Learning bite

Topical anaesthetics are slow healing and aggravate associated keratitis in corneal abrasion.


Complications of simple corneal abrasions are rare. However, poor adhesion of corneal epithelium to the basement membrane following an abrasion may lead to the development of a recurrent corneal erosion (RCE).
Symptoms of RCE include a foreign body sensation, ocular pain, lacrimation on awakening or after rubbing the eye, blepharospasm and photophobia. On examination there is fluorescein uptake at the site of a previous abrasion.

Lubricants have traditionally been advocated to prevent recurrent symptoms and RCE following uncomplicated traumatic corneal abrasion. There is however a paucity of good evidence to support this. The image below shows an ocular lubricant.

One small non-blinded study actually demonstrated a higher prevalence of symptoms post corneal abrasion in the cohort treated with lubricants as well as standard therapies [24].

Learning bite

There is no evidence to support the use of lubricants in the treatment of corneal abrasions.

Topical analgesics

Topical non-steroidal anti-inflammatory drugs (NSAIDs) such as diclofenac and ketorolac have been shown to be modestly useful analgesics in corneal abrasion [25].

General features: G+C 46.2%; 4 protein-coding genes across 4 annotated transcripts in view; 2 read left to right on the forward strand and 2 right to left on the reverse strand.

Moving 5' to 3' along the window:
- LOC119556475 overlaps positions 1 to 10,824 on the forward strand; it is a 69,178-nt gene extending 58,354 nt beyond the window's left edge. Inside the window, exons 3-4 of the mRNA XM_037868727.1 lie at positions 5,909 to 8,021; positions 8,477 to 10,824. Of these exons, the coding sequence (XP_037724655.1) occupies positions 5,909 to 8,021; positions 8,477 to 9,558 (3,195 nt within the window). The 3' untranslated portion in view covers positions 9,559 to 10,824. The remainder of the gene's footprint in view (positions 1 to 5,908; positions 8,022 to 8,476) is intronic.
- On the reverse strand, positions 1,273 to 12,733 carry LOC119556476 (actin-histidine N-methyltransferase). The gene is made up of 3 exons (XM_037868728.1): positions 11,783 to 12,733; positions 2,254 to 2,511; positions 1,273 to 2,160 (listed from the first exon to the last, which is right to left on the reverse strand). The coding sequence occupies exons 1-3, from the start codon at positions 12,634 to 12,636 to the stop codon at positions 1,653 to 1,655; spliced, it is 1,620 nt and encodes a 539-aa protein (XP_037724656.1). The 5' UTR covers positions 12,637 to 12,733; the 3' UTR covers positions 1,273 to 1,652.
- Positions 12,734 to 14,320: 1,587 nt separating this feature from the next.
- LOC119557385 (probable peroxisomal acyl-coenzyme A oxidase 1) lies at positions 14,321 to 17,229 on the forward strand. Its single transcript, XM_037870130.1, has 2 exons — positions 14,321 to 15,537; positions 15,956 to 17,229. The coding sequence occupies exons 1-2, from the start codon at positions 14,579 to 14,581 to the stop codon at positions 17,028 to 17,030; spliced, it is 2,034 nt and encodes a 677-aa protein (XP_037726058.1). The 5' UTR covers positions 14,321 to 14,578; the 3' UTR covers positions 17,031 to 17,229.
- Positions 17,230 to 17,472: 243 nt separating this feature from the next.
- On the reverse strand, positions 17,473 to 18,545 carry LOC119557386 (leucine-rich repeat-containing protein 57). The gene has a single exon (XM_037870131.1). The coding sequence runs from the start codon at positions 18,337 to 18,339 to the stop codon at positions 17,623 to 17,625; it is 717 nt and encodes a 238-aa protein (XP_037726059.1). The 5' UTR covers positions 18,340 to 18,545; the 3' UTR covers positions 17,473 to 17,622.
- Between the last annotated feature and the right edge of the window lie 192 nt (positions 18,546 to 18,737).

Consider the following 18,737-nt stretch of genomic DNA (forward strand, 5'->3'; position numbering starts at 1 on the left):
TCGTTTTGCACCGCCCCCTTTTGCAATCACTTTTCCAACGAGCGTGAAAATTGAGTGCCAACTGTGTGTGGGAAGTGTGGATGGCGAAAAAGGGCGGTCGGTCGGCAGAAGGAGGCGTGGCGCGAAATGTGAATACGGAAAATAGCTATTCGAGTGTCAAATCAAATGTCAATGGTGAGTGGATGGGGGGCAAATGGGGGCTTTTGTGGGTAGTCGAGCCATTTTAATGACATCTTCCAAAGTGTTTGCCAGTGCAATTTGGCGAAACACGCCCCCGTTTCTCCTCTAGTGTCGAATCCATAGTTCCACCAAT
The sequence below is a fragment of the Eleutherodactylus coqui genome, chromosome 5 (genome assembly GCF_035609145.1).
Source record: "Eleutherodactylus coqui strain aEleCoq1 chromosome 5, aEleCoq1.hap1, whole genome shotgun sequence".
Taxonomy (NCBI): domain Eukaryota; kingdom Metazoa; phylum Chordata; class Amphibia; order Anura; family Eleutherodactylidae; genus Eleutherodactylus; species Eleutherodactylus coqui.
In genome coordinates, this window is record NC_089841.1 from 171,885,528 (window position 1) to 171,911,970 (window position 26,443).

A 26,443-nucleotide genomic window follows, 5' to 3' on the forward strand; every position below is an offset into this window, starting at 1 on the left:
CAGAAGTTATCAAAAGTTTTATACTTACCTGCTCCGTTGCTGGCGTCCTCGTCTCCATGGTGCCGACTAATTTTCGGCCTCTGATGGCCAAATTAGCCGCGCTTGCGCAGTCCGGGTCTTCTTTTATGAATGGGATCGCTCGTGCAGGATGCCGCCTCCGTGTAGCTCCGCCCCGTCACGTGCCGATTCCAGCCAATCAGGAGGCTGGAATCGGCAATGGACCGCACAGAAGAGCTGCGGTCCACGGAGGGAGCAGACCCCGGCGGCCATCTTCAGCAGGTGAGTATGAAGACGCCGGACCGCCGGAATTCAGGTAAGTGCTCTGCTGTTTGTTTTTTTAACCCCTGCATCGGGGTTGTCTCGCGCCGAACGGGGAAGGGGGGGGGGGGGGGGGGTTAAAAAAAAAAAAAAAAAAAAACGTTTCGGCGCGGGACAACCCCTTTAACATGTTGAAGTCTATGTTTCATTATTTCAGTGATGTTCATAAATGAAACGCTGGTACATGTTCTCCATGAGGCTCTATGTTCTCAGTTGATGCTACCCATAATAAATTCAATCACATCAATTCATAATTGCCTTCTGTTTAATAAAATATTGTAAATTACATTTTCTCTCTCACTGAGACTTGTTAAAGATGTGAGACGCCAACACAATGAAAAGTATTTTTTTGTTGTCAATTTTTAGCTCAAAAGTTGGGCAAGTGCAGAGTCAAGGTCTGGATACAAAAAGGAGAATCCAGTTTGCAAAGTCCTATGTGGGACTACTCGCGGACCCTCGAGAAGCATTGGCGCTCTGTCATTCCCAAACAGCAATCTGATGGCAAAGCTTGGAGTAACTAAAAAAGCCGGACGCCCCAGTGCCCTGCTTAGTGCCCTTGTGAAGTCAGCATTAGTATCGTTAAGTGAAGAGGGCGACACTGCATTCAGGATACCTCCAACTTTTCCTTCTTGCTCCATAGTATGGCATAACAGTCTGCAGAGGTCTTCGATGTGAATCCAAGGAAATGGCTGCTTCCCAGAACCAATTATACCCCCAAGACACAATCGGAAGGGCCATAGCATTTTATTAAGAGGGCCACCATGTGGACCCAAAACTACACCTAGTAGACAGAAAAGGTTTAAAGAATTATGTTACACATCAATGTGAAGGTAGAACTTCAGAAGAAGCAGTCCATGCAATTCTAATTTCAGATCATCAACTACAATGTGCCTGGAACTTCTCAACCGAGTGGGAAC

A systematic review of five RCTs showed that topical NSAIDs decreased pain by an average of only 1.3 cm on a standard 10 cm scale [18]. Patients using topical NSAIDs may take fewer oral analgesics (two of three studies) and return to work earlier (one study).

Diclofenac eye drops are licensed to treat pain after a corneal abrasion in the UK [26] but there is a lack of evidence to compare the efficacy of topical NSAIDs with oral preparations [27].

Tetanus prophylaxis

There are no case reports in the literature of clinical tetanus developing from a simple corneal abrasion.

Unlike skin, corneal epithelium does not have an underlying blood supply (receiving nutrients from the aqueous humour) and often shows substantial healing within six hours of injury.

A study using an animal model failed to induce tetanus following inoculation of a corneal abrasion [28].

Learning bite

Routine tetanus prophylaxis is not recommended for corneal abrasion.

Topical antibiotics